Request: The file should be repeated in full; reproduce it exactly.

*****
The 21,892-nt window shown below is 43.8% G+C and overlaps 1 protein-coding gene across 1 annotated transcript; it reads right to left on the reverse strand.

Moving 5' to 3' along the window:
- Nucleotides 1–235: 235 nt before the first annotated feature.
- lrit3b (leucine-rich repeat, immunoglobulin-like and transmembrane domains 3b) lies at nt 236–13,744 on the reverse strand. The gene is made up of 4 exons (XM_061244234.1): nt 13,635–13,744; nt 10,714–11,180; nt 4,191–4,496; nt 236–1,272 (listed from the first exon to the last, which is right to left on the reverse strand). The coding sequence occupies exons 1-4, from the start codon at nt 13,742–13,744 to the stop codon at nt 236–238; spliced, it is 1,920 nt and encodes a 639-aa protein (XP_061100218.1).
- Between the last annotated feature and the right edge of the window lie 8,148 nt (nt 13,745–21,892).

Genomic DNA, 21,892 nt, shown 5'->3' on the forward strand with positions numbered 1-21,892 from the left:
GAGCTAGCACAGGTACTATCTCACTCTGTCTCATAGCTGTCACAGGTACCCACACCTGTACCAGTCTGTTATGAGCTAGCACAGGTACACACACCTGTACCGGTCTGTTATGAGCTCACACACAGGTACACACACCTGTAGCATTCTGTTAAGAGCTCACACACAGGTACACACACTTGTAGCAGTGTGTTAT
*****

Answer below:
The 21,892-nt window shown below is 43.8% G+C and overlaps 1 protein-coding gene across 1 annotated transcript; it reads right to left on the reverse strand.

Moving 5' to 3' along the window:
- Nucleotides 1–235: 235 nt before the first annotated feature.
- lrit3b (leucine-rich repeat, immunoglobulin-like and transmembrane domains 3b) lies at nt 236–13,744 on the reverse strand. The gene is made up of 4 exons (XM_061244234.1): nt 13,635–13,744; nt 10,714–11,180; nt 4,191–4,496; nt 236–1,272 (listed from the first exon to the last, which is right to left on the reverse strand). The coding sequence occupies exons 1-4, from the start codon at nt 13,742–13,744 to the stop codon at nt 236–238; spliced, it is 1,920 nt and encodes a 639-aa protein (XP_061100218.1).
- Between the last annotated feature and the right edge of the window lie 8,148 nt (nt 13,745–21,892).

Genomic DNA, 21,892 nt, shown 5'->3' on the forward strand with positions numbered 1-21,892 from the left:
GAGCTAGCACAGGTACTATCTCACTCTGTCTCATAGCTGTCACAGGTACCCACACCTGTACCAGTCTGTTATGAGCTAGCACAGGTACACACACCTGTACCGGTCTGTTATGAGCTCACACACAGGTACACACACCTGTAGCATTCTGTTAAGAGCTCACACACAGGTACACACACTTGTAGCAGTGTGTTAT